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PAKISTAN’S ROAD TO REDEMPTION

Last month, after the historic 11 May polls, a jubilant Pakistan Muslim League-Nawaz (PML-N) chief Nawaz Sharif communicated his urge to bury the hatchet with cricketer-turned-politician Imran Khan. He should be credited for that. Nawaz’s adherence to similar principles, however, is imperative too. His handling of what has passed would decide the fate of this golden opportunity presented to him. Primarily, Nawaz’s decisions involving former president Pervez Musharraf are tantamount to his personal as well as professional evolution.

Whether Nawaz can bury the hatchet with General Pervez Musharraf is pertinent to Pakistan’s fragile democratic future. It was General Pervez Musharraf who ousted Nawaz Sharif in 1999 staging fourth and till now last military coup in Pakistan’s history. The Punjabi politician was sent to exile in Saudi Arabia and it was not before eight years that Nawaz could make a comeback to the Pakistan politics. He is now back with a bang and certainly the incoming prime minister has every reason to avenge Musharraf but in the interest of the country he should do otherwise.

Nawaz Sharif’s PML-N won 124 of 272 contested seats in 11 May parliamentary election. He is swearing in as prime minister for the third time on 5 June. But he will have to be most careful in handling the military in order to avoid jeopardy. It is crucial for Nawaz Sharif to tackle the Musharraf issue warily in order not to risk any confrontations with the powerful defence brigade, especially in view of his evident unpopularity amongst the Generals. Khawar Ghumman in his article ‘Musharraf cases pose early test for Nawaz’ in The Dawn newspaper said, ‘Former president retired Gen Pervez Musharraf’s presence in the capital is major concern which the party will have to address soon after taking over the charge on 5 June.’ Ghumman quoted a senior PML-N leader as saying, ‘The party could ill-afford any controversy relating to cases against General Musharraf soon after taking over. Maybe a go slow or hands off policy can work in the party’s favour.’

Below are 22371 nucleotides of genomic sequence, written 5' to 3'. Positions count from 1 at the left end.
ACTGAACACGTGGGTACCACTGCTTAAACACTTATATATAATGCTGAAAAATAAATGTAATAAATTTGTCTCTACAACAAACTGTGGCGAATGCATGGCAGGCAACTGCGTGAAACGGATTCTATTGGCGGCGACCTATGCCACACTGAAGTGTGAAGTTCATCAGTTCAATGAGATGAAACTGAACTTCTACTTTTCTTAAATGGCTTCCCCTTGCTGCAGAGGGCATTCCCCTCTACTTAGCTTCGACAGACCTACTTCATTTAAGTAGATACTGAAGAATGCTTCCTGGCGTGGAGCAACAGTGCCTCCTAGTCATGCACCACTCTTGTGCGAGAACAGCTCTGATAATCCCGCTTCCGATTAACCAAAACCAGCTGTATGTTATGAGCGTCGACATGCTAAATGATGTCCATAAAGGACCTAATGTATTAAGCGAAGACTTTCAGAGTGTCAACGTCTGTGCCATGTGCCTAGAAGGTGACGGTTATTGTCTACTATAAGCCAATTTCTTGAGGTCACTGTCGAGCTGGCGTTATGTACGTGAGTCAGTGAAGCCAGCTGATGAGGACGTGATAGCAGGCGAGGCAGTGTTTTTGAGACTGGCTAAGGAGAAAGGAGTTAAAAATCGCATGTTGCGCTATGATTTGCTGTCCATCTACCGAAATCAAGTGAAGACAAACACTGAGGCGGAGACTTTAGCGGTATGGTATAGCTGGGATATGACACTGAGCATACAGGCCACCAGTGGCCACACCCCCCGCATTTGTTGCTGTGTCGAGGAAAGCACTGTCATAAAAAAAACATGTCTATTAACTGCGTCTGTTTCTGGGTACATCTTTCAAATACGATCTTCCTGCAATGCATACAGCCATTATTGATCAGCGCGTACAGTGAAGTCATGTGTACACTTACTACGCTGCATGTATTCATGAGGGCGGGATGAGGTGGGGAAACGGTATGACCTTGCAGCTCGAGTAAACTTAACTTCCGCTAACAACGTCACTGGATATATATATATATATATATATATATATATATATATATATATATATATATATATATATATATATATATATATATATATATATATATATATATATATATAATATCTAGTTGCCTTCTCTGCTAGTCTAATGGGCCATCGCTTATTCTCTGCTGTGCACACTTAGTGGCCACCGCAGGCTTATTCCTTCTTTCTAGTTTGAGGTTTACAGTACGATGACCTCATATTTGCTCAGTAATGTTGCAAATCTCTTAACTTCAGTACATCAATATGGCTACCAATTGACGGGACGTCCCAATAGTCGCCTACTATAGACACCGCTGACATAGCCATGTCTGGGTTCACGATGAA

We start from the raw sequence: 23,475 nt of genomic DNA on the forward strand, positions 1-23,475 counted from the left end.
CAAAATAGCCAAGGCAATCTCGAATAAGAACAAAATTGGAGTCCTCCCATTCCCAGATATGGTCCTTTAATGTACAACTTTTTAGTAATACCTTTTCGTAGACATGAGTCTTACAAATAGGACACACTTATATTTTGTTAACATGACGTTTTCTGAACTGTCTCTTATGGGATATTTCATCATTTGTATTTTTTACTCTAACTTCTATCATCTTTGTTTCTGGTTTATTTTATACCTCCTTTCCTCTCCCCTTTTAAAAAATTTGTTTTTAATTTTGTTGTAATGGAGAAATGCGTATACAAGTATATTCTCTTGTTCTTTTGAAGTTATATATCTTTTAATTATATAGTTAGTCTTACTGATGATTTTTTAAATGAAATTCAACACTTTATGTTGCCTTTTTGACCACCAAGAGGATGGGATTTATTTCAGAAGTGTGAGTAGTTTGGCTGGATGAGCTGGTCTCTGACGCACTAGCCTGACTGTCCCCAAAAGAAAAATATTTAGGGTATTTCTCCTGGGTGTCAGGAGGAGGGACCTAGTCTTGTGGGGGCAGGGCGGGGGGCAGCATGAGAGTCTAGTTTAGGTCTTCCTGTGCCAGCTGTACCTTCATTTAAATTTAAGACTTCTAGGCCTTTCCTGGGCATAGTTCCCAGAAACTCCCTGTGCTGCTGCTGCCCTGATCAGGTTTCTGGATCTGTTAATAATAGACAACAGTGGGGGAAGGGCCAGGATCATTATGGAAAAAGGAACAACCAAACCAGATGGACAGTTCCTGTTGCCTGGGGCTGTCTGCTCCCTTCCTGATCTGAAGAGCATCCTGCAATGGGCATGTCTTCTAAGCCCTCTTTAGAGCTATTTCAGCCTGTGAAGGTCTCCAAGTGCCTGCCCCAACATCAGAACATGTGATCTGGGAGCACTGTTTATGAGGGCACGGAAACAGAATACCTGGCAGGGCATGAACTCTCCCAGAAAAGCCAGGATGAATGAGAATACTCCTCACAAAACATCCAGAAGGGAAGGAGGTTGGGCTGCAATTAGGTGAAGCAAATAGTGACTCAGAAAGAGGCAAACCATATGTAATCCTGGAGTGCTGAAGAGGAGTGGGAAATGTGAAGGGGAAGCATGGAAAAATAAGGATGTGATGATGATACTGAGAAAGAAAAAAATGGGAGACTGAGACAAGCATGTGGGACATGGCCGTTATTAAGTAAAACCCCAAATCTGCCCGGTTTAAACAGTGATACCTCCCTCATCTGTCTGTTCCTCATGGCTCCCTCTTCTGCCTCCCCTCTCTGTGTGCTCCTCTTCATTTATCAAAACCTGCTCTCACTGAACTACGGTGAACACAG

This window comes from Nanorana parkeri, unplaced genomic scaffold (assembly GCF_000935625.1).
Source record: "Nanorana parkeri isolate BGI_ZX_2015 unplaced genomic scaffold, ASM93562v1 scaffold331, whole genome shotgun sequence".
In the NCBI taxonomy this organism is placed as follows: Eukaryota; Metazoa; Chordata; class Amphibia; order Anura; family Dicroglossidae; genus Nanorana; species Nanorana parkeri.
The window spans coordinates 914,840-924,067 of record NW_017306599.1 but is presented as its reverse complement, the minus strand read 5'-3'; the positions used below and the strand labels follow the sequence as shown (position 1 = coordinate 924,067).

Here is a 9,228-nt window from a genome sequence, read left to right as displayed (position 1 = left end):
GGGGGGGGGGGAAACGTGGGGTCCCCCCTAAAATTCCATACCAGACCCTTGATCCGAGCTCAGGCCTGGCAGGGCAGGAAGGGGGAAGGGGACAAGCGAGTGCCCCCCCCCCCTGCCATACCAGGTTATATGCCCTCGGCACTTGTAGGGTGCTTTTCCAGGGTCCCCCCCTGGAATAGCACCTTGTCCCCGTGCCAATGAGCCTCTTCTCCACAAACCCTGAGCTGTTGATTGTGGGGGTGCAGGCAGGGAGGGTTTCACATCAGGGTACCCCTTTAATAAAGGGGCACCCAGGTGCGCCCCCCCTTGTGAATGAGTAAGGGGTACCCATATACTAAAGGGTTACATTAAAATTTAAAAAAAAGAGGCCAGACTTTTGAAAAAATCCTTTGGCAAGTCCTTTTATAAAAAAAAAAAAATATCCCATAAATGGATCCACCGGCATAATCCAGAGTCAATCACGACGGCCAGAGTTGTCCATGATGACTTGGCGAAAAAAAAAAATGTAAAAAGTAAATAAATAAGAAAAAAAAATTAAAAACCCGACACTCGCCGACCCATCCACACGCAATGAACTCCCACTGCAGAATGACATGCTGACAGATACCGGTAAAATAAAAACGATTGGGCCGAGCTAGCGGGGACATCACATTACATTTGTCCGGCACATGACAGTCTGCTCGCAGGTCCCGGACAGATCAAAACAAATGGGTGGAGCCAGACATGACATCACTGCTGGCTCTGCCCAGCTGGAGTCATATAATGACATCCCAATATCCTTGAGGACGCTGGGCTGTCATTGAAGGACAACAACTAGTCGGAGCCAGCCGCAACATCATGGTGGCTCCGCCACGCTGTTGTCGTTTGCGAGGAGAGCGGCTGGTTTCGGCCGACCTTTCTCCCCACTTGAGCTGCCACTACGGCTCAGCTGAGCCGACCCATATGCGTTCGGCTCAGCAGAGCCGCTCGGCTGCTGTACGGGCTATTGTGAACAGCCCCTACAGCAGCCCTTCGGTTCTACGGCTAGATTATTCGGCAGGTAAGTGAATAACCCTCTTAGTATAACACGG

All eyes in Pakistan remain glued to see whether Sharif’s government would try Musharraf under Article 6 for subverting the constitution. It certainly would be the first major confrontation for the new government. Currently under detention, Musharraf is facing a litany of cases, including trial under Article 6 of the constitution for imposing emergency on 3 November 2007, for his alleged role in assassination of Benazir Bhutto and Akbar Bugti, Lal Masjid operation case and the judges’ detention case.

Saleem Safi in The News says that Nawaz’s actions on Musharraf could cause major problem between him and the military. ‘The sooner he (Musharraf) leaves the country the better. It is hoped that he will have left the country before Nawaz takes oath as prime minister. And even if he gets delayed, Nawaz must let Musharraf go. Musharraf’s presence in Pakistan now is not only a risk to his life but will also hinder Nawaz Sharif from concentrating on concrete issues. At any moment, this issue could become a point of no return between Nawaz and the armed forces.’